Here it is the end of March, and spring has officially arrived in the Front Range Foothills. While other parts of the country are watching the Daffodils and Tulips bloom, late March, April, and May are often the snowiest months in the Colorado Front Range Foothills, it remains to be seen if this will hold true this year. So far this year, we have received 80.6 inches of snowfall. Normally by the end of March we have received 107 inches of snow, putting us 26.4 inches in the hole or about 75% of normal. Yuck. According to the NRCS, our part of the state, basically the South Platte River Basin, is around 84% of normal snow pack:
Other parts of the state, particularly the southern half of the state are in worse condition.
How much snow do we get in April, May, and June? According to my data, which is based on the 8 years we have lived here, we normally see about 36 inches in April and 15 inches in May. If we were to see these totals this year, that would push us into the 130-140 inch range for the season which would get us close to our cold season average of 153 inches of snow. Will we make this? That is anyone’s guess. One big spring snowstorm can go a long way as we found out last year when we received 36 inches of snow on May 17-19th, and back in April 15-17th, 2016 when we received 43.1 inches of snow.
Another interesting aspect of this winter has been the lack of large snowfalls. Our largest snowfall so far was 10 inches back on October 10, 2017 (Columbus Day). We had 8.4 inches on January 21st, 6.3 inches on October 3, 2017, and 6 inches of February 23, 2018. All of our other snowfalls have been under 6 inches. In a normal year we see 8 snowfalls over 6 inches, 3 over 12 inches and 1 over 20 inches. We are nowhere close to this right now. We have not had one snowfall of a foot or more. This has never happened in the 8 years we have been here.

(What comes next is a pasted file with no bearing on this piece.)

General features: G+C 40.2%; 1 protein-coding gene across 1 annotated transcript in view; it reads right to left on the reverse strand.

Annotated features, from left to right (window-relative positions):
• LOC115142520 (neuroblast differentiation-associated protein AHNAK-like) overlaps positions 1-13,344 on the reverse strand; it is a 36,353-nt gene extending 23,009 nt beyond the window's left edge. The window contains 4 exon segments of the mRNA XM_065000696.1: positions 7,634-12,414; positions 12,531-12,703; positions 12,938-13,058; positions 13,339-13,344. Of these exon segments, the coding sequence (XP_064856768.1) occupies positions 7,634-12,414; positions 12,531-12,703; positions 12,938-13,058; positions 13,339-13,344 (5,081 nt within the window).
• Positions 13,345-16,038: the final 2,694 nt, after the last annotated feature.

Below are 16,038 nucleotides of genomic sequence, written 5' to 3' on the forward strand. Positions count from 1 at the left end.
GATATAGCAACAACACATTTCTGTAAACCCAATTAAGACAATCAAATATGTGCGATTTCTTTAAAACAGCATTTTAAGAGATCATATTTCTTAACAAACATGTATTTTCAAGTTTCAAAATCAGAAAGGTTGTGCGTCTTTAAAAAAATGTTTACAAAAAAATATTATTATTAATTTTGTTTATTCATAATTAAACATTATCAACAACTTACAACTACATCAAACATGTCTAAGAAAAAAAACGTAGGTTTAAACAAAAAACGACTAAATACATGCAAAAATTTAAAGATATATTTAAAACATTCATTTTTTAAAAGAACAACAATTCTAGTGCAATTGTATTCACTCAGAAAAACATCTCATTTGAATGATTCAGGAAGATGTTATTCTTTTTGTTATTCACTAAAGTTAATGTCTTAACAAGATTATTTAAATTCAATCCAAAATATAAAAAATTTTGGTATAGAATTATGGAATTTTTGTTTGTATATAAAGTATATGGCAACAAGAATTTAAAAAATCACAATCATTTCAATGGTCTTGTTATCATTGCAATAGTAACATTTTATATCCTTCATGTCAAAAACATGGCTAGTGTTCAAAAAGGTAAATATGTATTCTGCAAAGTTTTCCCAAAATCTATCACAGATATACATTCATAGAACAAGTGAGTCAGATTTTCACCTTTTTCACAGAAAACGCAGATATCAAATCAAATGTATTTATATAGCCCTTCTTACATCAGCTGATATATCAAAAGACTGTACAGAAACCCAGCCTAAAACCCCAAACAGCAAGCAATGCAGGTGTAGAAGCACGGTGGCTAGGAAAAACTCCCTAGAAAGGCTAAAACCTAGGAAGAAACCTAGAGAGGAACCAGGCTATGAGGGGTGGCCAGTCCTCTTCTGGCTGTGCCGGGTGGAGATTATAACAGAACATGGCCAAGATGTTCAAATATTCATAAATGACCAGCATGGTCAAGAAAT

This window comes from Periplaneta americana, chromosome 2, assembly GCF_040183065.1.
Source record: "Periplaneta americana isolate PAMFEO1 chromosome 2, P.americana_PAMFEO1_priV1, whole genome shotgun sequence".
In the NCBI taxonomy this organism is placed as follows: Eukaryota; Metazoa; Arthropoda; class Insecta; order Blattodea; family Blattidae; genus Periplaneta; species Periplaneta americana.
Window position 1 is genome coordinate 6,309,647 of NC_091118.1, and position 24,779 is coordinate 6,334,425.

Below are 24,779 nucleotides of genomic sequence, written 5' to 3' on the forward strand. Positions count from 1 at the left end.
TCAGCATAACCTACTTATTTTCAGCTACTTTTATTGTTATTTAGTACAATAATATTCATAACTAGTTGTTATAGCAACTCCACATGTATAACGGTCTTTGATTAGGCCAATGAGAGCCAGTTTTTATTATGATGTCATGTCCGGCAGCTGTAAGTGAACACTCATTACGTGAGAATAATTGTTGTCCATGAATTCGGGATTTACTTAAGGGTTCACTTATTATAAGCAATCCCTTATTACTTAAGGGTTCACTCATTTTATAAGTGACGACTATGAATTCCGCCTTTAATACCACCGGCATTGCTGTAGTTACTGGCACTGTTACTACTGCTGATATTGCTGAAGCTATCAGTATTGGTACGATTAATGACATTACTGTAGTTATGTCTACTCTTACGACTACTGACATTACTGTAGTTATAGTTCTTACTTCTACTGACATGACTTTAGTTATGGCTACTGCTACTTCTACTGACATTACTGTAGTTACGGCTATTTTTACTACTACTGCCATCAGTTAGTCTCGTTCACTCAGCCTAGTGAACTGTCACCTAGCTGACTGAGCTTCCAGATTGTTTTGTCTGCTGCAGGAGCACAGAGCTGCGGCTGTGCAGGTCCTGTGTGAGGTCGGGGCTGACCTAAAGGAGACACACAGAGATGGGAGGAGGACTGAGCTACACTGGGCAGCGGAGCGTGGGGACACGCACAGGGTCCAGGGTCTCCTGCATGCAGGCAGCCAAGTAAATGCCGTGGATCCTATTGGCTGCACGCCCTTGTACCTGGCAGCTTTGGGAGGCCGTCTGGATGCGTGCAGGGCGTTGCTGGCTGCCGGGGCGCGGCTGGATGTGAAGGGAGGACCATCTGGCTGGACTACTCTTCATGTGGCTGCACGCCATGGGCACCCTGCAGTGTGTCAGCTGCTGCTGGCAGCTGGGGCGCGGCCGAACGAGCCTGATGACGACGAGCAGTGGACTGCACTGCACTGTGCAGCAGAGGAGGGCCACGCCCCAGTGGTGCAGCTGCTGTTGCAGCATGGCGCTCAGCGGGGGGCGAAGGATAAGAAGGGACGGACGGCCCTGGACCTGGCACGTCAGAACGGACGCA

What is the outlook for April and May? It is not looking good. According to the Climate Prediction Center these months will feature above normal temperatures with near or slightly below normal precipitation:
For the most part, the storms have been tracking to our north. This type of pattern brings more wind than snow for us. Things seemed to turn on in the snow department in mid-late March, but the weather pattern we’ve been seeing most of this winter is being stubborn in part because a persistent moderately strength La Nina. A quick look at the precip totals from the GFS model through mid April shows us basically high and dry here in Nederland with much of the moisture tracking through the Pacific Northwest through the Northern Rockies – well to our north.
Things can and do change in long range forecasts. We’ll see… And I will keep you posted.